Charlotte DWI Lawyer Brad Smith answers : I was found not guilty of a charge, but my record still shows the charge
Today marks the start of the Supreme Court’s new term. Last year was a remarkable year, with important decisions touching on issues such as healthcare, gay marriage and privacy rights. This year appears to be no less interesting; with the court announcing that it would hear a range of controversial cases including ones on abortion rights and affirmative action. Amidst the more attention-getting cases, there are others of equal importance, including a very interesting one in the criminal realm about just how seriously the Sixth Amendment ought to be taken.
The Sixth Amendment of the U.S. Constitution protects the right of a defendant to be represented by counsel in all criminal prosecutions. If a court allows the government to freeze assets of a defendant prior to trial, including those funds that were accumulated legally, does that work to deny the suspect the right to hire counsel of his or her choosing? That’s the question the court are currently debating.
What’s the case about?
The case began in 2012 when Sila Luis was charged with defrauding Medicare of more than $40 million. The details don’t matter; suffice it to say it was a complicated scheme. Prosecutors swiftly moved to freeze Sila’s assets, attempting to deny her access to her allegedly ill-gotten gains. The lower court agreed and Sila was denied access to her millions.
What’s the issue?
The issue that arose is that while it has long been true that the government could deny a person access to tainted funds prior to trial, the question is whether the government is allowed to deny a person access to all of their assets, including those that may not be tainted. Though many millions were linked to Sila’s allegedly illegal dealings, there were millions more that weren’t. In fact, some $15 million was undeniably legitimate, with no link to any Medicare fraud. Sila wanted to use this money to pay for her defense, something that in a complex federal case could easily cost into the seven figures. The Supreme Court will now need to wade into the dispute and decide if there are limits on which fund the government can freeze prior to a criminal case.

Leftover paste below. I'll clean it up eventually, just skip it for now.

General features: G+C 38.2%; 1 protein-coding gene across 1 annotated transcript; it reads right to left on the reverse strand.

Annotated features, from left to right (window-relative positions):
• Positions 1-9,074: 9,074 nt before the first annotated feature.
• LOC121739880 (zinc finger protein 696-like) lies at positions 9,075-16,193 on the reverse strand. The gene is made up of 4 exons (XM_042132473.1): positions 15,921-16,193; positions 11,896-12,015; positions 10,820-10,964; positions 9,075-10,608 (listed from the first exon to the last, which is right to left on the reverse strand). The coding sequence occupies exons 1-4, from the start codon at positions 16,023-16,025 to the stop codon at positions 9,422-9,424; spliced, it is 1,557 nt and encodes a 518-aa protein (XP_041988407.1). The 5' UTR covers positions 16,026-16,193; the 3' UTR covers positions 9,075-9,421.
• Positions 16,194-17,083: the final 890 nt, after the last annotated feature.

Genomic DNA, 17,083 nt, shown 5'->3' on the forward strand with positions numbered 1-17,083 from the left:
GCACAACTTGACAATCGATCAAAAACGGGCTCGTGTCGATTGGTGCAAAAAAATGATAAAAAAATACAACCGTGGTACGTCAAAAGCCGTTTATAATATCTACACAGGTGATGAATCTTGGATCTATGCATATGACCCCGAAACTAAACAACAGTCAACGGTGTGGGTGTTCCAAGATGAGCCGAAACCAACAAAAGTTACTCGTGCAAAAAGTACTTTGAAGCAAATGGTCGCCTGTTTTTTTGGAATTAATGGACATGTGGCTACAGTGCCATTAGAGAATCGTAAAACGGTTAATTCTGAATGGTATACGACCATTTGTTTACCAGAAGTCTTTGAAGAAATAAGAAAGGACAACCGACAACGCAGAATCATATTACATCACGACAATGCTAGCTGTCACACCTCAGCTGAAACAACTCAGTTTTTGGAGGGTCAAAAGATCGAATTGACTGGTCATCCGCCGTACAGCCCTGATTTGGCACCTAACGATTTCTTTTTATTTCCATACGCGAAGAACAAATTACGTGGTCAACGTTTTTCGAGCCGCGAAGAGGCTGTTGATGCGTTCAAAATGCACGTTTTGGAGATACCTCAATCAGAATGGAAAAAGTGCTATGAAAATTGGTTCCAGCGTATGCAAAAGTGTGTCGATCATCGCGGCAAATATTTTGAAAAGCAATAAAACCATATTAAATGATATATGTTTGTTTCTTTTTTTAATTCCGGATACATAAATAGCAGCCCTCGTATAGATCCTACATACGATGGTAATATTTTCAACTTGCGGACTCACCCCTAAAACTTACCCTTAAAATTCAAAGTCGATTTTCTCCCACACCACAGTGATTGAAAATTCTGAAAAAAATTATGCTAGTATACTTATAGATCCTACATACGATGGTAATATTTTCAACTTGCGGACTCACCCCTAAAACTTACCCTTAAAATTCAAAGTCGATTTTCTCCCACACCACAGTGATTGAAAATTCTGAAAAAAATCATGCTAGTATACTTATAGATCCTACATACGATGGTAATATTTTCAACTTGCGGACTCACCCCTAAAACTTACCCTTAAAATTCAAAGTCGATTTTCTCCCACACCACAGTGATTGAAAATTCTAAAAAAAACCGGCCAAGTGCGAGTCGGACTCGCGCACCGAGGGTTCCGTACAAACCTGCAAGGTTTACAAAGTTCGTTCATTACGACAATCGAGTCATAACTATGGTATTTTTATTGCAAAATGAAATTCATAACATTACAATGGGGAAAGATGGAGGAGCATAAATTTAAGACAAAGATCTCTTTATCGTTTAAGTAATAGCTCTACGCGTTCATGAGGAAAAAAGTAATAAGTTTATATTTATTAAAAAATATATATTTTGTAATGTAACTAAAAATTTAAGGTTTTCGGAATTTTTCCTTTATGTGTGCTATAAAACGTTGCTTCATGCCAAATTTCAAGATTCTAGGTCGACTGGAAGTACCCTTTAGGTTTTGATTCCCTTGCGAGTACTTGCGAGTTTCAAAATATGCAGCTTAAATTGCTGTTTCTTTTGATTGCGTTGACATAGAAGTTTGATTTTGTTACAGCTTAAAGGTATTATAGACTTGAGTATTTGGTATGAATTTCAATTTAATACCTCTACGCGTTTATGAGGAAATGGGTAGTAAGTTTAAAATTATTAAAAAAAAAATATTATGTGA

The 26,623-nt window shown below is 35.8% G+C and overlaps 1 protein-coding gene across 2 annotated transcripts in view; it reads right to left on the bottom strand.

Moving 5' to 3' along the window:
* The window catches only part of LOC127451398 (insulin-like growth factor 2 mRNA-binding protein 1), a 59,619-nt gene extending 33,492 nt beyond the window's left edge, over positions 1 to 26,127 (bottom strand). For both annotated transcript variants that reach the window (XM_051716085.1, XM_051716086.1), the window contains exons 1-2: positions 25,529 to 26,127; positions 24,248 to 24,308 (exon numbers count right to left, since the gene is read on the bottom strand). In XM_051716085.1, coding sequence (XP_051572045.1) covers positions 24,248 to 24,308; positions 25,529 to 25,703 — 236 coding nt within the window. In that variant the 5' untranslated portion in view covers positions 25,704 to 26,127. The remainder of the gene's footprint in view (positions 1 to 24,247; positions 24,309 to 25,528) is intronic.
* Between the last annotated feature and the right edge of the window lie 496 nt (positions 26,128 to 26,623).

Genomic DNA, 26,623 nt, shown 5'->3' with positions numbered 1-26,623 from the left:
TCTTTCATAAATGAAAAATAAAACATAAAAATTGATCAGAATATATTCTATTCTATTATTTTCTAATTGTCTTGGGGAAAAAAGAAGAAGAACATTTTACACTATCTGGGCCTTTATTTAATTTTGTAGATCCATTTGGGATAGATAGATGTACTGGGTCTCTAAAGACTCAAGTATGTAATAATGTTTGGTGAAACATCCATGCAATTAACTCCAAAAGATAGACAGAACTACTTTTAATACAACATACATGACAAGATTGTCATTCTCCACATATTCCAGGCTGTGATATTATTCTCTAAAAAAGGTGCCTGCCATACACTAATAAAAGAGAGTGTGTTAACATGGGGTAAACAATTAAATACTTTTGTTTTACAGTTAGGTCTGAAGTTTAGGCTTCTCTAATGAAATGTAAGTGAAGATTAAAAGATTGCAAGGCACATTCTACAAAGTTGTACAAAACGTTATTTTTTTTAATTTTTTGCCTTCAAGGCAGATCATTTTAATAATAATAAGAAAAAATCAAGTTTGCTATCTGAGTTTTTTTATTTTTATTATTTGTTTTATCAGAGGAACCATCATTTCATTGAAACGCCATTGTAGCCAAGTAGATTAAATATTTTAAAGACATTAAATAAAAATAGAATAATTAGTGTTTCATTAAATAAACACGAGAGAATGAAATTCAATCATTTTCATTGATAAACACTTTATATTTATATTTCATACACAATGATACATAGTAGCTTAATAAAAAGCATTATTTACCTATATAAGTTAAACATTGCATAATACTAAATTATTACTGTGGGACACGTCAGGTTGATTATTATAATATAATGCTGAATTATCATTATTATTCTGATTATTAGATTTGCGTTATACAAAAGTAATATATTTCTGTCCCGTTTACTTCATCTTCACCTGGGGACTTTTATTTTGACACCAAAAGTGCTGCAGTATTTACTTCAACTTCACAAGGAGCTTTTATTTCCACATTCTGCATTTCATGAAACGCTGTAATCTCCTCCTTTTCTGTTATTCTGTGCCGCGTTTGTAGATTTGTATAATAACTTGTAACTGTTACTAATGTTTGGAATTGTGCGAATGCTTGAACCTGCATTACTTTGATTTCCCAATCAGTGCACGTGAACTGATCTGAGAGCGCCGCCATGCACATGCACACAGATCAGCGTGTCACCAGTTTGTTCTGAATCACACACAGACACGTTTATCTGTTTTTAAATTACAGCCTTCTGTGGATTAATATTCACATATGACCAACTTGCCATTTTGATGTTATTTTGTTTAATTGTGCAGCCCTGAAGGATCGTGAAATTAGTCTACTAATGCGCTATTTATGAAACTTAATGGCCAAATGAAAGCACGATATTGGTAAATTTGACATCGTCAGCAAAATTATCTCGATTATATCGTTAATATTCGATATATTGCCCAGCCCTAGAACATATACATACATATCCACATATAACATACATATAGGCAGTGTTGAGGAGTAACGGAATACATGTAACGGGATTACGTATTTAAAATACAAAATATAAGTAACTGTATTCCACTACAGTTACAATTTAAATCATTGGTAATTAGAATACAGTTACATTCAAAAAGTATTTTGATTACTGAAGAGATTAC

Why is this important?
The case is important because it touches on a fundamental right of a criminal defendant to hire counsel to represent themselves. Without access to money, hiring the best and brightest may be impossible, effectively denying a criminal defendant choice of an attorney. Additionally, the case may also be decided broadly, impacting property rights and asset forfeiture matters. Oral arguments have been scheduled for early November, so stay tuned.
If you or someone you know has been charged with a crime and is in need of the services of an experienced criminal defense attorney, please give me a call to set up an appointment today. Arnold & Smith, PLLC is a Charlotte based criminal defense, traffic violation defense and civil litigation law firm servicing Charlotte and the surrounding area. If you or someone you know need legal assistance, please contact Arnold & Smith, PLLC today at (704) 370-2828 or find additional resources here.
About the Author
Brad Smith is a Managing Member of Arnold & Smith, PLLC, where he focuses on the areas of criminal defense, DUI / DWI defense and traffic defense.
Mr. Smith was born and raised in Charlotte. He began his legal career as an Assistant District Attorney before entering private practice in 2006.
In his free time, Mr. Smith enjoys traveling, boating, golf, hiking and spending time with his wife and three children.
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